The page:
Beating on video
Well-run county jails don't draw a
Grand Jury, now do they?

RANTS that there would need to be a Grand Jury investigation over a
witnessed and video-recorded physical assault 8 months ago of a county jail
inmate by a county jail guard. Both area papers report that the March 20
beating and stomping of a shackled and cuffed inmate was witnessed by other
jail staff who testified to the Grand Jury.

County prison meeting minutes from a March 25 meeting make no mention of
this incident, stating an executive session was to reverse a highly publicized,
prior reprimand of a deputy warden. No county prison board meeting minutes
since the March 25 meeting have been published on the county's website to
date.




Reading both papers' account today of the Grand Jury recommending that
criminal charges be brought against the former guard, one has to wonder why
the Grand Jury had to be bothered at all about this matter.

Why
did it take a Grand Jury for action? Is the Grand Jury system working these
recent years as an employment training or job coaching agency for the county's
DA? Or, in all fairness to the DA, did the county fail to notify the police of the
beating?  

RANTS that it took 2 months after the attack for the guard to be fired and that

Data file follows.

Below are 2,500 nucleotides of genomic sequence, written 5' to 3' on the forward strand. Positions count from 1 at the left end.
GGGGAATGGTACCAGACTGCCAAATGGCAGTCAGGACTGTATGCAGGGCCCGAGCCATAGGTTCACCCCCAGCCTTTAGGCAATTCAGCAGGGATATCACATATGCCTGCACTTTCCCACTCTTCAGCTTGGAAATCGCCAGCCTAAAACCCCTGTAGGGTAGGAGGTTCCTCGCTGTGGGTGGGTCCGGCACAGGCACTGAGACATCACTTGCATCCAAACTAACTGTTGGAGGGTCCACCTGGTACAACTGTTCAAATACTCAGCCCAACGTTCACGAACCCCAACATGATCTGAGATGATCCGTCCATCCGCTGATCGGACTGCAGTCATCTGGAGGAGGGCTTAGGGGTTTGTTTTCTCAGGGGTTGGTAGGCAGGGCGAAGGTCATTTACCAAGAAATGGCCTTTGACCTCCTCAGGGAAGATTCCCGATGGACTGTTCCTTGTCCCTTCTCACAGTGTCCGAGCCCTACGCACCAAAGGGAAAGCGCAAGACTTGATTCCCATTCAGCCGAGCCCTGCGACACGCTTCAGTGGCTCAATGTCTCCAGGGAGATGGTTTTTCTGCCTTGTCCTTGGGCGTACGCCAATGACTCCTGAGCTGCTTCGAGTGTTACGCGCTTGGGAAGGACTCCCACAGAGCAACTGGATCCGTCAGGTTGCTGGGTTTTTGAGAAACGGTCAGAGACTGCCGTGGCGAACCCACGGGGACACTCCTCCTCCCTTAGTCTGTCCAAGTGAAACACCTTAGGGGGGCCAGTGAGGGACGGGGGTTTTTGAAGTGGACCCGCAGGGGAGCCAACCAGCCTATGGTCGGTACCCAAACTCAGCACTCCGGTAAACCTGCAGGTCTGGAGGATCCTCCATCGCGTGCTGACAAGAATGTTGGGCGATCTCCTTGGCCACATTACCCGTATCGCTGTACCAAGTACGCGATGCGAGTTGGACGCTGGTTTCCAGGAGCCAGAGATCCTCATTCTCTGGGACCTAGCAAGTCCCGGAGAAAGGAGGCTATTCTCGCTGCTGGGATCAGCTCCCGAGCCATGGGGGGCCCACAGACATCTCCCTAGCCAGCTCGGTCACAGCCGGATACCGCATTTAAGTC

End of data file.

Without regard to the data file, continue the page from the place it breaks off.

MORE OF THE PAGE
charges were not filed. When did the prison board become aware of the March
beating? When did the other guards report this beating? Did guards cooperate
in reporting and the warden ignore the complaints? Did jail authorities ignore it?
Did jail authorities stall or were the witnessing guards also negligent by not
reporting or delaying? Why wasn't the guard fired until May 27?

In early June, sources outside the courthouse reported being told by
Commissioner Vince Zapotosky that a guard was fired for punching a cuffed
inmate in the stomach. He, reportedly, was very angry over the matter and didn't
appear to have been aware of it previously. That said, the DA, another prison
board member, possibly might not have been aware until late May when the
guard was fired.

If so, why not?






Regardless of whatever the answer is to whichever option, RANTS that the
county jail administration and county needs a frigging Grand Jury to recommend
charges. This
wasn't a beating in the middle of the night on Heroin Alley, where
witnesses might be intimidated or running from the law themselves and opt to
run.

This beating of a cuffed and shackled pain in the butt inmate inside the county
jail in March and delay in termination of the guard to late May is bad enough for
prison administration. Given that 2 prison administrators during that period just
had suspensions and reprimands for other things reversed, the Grand Jury
probe into the matter should have the prison board convening a special
meeting.

That criminal charges were not pursued without a Grand Jury recommendation
is quite troublesome. A Grand Jury investigation should be the very last thing
that a well-run, small jail system should need.





RANTS that Fayette's old county jail is not run well.